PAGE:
BOCHUM — Swedish EV battery cell manufacturer Northvolt aims to outcompete rivals by lowering costs through greater vertical integration rather than product innovation.
The company, founded by two former Tesla engineers, believes the key to surviving as new player dwarfed by Asian manufacturers is to focus on the most energy-intensive part of component production using affordable renewable power found in Sweden.
Northvolt is currently building the first half of a 32-gigawatt hour “Ett” cell plant at an investment cost of 1.6 billion euros and one aspect of the value chain it will address will be production of the cell’s cathode.
“You want to control the heaviest relative weight bill of materials and cathode is clearly heavier than anode,” said Paolo Cerruti, Co-Founder and Chief Operating Officer, on the sidelines of the annual CAR Symposium held in Bochum.
Estimates vary, but roughly 80 percent of a cell’s costs or more derive from materials costs. The bulk of which is required for a cathode’s active materials, often comprised of metals like nickel, manganese and cobalt.
Entering into cathode production could give the company a better opportunity to lower costs and improve quality control. Once production of these electrodes is stripped out, the actual manufacturing process of lithium ion battery cells themselves comprises as little as 5 percent of the total industrial value chain, according to German chemicals giant BASF.
Anodes, by comparison, may also be the next technology to change in the medium term after solid-state cells unite the separator and electrolyte into one combined element.
“Cathode is expected to be a very long-lasting part of the equation, and what you want to do is invest in assets with a very high longevity to make sure the money you are deploying will continue to work for a long time,” Cerruti said.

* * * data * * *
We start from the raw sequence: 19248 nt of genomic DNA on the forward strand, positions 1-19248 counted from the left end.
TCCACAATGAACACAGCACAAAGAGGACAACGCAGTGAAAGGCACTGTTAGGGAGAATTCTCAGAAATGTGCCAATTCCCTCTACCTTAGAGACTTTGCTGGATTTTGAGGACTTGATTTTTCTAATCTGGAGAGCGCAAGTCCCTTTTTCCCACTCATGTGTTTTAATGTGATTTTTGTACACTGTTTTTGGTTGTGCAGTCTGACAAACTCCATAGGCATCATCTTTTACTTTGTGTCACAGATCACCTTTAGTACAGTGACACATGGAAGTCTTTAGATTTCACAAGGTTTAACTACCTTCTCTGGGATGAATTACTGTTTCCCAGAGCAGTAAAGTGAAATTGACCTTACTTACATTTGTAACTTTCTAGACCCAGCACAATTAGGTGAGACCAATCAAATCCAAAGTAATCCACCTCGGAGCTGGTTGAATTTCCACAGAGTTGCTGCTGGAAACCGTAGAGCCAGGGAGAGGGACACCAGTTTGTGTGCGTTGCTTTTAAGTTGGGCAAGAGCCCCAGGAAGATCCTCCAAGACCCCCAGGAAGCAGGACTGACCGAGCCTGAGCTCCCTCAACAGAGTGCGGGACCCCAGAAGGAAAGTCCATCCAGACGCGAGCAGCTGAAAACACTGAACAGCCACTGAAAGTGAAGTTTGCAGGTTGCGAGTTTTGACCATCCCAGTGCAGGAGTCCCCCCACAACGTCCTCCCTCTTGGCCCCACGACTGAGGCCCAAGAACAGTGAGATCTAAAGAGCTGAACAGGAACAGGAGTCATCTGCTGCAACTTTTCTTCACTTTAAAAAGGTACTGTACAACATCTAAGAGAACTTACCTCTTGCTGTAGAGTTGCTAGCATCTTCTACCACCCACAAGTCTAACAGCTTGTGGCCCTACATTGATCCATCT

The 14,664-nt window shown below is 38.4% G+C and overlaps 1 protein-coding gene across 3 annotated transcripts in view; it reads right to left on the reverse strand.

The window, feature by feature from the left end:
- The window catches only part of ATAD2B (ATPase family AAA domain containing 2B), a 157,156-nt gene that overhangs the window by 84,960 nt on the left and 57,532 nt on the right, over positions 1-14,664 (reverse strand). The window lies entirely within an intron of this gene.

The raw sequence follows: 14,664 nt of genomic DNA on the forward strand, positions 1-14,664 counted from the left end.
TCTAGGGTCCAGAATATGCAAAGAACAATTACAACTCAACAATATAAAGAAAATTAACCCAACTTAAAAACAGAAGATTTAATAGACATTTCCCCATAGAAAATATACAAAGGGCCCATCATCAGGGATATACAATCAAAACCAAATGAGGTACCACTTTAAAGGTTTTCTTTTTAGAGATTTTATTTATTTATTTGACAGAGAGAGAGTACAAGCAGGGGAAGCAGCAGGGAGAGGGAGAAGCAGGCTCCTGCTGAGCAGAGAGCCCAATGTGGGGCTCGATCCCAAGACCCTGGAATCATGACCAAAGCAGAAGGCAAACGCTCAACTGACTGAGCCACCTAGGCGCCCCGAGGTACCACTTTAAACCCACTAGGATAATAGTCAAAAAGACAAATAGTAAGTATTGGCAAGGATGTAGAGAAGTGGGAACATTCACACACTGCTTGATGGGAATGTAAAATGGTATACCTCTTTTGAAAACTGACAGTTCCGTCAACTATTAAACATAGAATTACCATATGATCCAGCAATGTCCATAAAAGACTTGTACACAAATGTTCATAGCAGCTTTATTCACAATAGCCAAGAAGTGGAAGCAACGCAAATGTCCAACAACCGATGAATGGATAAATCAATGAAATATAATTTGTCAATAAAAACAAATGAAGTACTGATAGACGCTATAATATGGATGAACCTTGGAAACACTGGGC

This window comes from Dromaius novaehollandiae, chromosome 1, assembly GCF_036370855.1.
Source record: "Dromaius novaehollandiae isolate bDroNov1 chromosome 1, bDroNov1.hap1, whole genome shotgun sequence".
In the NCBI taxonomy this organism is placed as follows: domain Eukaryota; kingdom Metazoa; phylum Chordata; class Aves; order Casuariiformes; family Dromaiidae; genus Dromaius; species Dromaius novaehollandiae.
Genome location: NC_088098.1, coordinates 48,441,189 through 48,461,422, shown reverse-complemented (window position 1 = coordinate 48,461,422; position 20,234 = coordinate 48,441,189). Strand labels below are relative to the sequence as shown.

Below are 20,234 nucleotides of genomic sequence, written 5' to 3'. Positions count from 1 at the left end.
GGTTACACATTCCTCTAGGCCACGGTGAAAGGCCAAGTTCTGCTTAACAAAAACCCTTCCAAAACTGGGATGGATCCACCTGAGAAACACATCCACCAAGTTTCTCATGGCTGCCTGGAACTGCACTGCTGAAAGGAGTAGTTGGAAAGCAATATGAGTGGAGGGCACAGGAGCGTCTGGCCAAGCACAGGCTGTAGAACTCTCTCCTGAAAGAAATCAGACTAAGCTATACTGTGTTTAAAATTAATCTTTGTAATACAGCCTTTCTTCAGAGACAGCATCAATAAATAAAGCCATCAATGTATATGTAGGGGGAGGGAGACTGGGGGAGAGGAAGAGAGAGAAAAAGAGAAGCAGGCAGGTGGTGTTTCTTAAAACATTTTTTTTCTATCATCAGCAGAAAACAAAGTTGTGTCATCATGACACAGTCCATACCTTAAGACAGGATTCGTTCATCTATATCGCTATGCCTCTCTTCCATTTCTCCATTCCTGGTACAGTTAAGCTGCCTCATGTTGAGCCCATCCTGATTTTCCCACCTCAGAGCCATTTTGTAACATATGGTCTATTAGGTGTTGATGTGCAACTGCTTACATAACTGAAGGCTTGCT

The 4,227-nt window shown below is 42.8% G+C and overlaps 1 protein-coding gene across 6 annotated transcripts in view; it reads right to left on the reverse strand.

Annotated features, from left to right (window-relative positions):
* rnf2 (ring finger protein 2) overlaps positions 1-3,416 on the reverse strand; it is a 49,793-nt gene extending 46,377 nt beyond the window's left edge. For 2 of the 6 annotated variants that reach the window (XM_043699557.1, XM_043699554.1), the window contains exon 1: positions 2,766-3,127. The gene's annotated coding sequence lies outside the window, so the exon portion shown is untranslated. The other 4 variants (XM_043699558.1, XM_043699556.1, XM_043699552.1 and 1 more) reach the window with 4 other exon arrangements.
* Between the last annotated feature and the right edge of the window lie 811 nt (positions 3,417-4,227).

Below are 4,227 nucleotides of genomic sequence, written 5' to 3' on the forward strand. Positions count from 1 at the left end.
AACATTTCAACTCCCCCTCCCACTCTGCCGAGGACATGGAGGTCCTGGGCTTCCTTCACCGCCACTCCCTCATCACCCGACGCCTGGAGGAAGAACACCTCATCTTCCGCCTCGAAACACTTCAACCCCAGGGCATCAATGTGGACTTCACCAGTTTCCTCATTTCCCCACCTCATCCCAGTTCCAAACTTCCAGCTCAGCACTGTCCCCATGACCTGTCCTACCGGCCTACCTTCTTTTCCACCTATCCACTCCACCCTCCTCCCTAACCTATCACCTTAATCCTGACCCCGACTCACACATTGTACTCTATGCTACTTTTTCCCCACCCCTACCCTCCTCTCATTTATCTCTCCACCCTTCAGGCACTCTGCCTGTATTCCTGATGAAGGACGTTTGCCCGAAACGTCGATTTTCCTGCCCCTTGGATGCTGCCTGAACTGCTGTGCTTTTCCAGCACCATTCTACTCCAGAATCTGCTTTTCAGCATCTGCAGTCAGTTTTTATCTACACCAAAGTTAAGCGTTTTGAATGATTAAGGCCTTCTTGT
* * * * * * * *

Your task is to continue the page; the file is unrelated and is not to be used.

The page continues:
By comparison, the executive said that Northvolt would not, at least initially, compete in terms of technology, but rather in the production process through its vertical integration.
“We are not trying to be the first to introduce solid-state batteries, someone will do it probably before us — we want to do very well and very efficiently what others are planning to do,” he said.
Cerruti also indicated that the Ett plant could just be the beginning, citing a need to scale up production.
“In this business, you go big or you go home,” Cerruti said.
Asked when Northvolt might break ground on further sites, he replied: “it’s too early to give precise dates, but the market is there. Our customers are urging us to start thinking about that.”
For that reason, Northvolt is concentrating on making its industry facilities modular, in order to easily replicate them quickly and efficiently if need be.
Partially funded by the European Investment Bank, the Swedish battery cell supplier has formed partnerships with industrial groups like ABB, Scania and BMW ahead of Ett’s start of production next year.
Even though he acknowledged that scale in this sector was key to surviving, Cerutti said Northvolt wasn’t concerned about Asian companies like LG Chem setting up plants in Europe. Indeed, just the opposite - he believed it was necessary for his business plans, since the big names would attract more suppliers to the region.
“We are building from the ground up an industry in Europe and while we certainly have high-quality academic research, we have zero experience at scale. All the experience is coming from Asia,” he said.
“Regardless of how successful, how big Northvolt is going to be, we will not generate the critical mass (on our own) to have those supply chains and those investments happen in Europe."